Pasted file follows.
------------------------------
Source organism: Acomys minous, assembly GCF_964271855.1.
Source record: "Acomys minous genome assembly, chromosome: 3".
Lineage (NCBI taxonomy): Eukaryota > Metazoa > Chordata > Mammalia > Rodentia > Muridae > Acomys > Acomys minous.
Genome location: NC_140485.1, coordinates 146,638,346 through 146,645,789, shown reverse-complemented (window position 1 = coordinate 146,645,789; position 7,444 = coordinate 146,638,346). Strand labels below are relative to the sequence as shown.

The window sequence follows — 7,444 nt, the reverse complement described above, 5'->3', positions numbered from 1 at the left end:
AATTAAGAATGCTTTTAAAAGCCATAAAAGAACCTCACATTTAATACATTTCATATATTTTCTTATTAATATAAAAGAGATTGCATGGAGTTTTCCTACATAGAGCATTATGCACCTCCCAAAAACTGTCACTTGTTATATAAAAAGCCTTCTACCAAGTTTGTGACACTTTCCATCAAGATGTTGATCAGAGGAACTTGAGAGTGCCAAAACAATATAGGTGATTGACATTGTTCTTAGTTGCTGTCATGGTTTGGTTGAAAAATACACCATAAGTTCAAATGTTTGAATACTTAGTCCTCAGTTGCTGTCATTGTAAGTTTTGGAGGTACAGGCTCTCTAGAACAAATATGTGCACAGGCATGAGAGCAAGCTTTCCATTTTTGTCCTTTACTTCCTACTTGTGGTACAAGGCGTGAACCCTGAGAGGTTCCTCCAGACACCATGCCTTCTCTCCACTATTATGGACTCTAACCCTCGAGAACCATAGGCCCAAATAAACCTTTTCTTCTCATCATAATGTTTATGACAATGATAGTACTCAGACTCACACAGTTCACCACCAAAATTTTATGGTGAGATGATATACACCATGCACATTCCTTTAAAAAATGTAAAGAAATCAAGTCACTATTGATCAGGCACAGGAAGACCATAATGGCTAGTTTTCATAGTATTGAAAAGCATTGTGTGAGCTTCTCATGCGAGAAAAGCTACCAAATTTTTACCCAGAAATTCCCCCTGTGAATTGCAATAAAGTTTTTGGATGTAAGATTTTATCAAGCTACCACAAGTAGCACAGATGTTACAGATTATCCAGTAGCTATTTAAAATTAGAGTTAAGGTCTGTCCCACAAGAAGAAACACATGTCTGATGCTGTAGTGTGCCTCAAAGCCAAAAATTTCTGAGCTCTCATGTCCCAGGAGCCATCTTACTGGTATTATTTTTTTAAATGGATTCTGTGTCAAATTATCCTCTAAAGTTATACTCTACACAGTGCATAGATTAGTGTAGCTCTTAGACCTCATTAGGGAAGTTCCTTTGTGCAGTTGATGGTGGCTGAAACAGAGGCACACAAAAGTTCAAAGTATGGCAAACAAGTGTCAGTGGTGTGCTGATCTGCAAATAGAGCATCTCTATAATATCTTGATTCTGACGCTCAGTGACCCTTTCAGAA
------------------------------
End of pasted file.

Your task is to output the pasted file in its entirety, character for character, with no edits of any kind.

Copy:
Source organism: Acomys minous, assembly GCF_964271855.1.
Source record: "Acomys minous genome assembly, chromosome: 3".
Lineage (NCBI taxonomy): Eukaryota > Metazoa > Chordata > Mammalia > Rodentia > Muridae > Acomys > Acomys minous.
Genome location: NC_140485.1, coordinates 146,638,346 through 146,645,789, shown reverse-complemented (window position 1 = coordinate 146,645,789; position 7,444 = coordinate 146,638,346). Strand labels below are relative to the sequence as shown.

The window sequence follows — 7,444 nt, the reverse complement described above, 5'->3', positions numbered from 1 at the left end:
AATTAAGAATGCTTTTAAAAGCCATAAAAGAACCTCACATTTAATACATTTCATATATTTTCTTATTAATATAAAAGAGATTGCATGGAGTTTTCCTACATAGAGCATTATGCACCTCCCAAAAACTGTCACTTGTTATATAAAAAGCCTTCTACCAAGTTTGTGACACTTTCCATCAAGATGTTGATCAGAGGAACTTGAGAGTGCCAAAACAATATAGGTGATTGACATTGTTCTTAGTTGCTGTCATGGTTTGGTTGAAAAATACACCATAAGTTCAAATGTTTGAATACTTAGTCCTCAGTTGCTGTCATTGTAAGTTTTGGAGGTACAGGCTCTCTAGAACAAATATGTGCACAGGCATGAGAGCAAGCTTTCCATTTTTGTCCTTTACTTCCTACTTGTGGTACAAGGCGTGAACCCTGAGAGGTTCCTCCAGACACCATGCCTTCTCTCCACTATTATGGACTCTAACCCTCGAGAACCATAGGCCCAAATAAACCTTTTCTTCTCATCATAATGTTTATGACAATGATAGTACTCAGACTCACACAGTTCACCACCAAAATTTTATGGTGAGATGATATACACCATGCACATTCCTTTAAAAAATGTAAAGAAATCAAGTCACTATTGATCAGGCACAGGAAGACCATAATGGCTAGTTTTCATAGTATTGAAAAGCATTGTGTGAGCTTCTCATGCGAGAAAAGCTACCAAATTTTTACCCAGAAATTCCCCCTGTGAATTGCAATAAAGTTTTTGGATGTAAGATTTTATCAAGCTACCACAAGTAGCACAGATGTTACAGATTATCCAGTAGCTATTTAAAATTAGAGTTAAGGTCTGTCCCACAAGAAGAAACACATGTCTGATGCTGTAGTGTGCCTCAAAGCCAAAAATTTCTGAGCTCTCATGTCCCAGGAGCCATCTTACTGGTATTATTTTTTTAAATGGATTCTGTGTCAAATTATCCTCTAAAGTTATACTCTACACAGTGCATAGATTAGTGTAGCTCTTAGACCTCATTAGGGAAGTTCCTTTGTGCAGTTGATGGTGGCTGAAACAGAGGCACACAAAAGTTCAAAGTATGGCAAACAAGTGTCAGTGGTGTGCTGATCTGCAAATAGAGCATCTCTATAATATCTTGATTCTGACGCTCAGTGACCCTTTCAGAA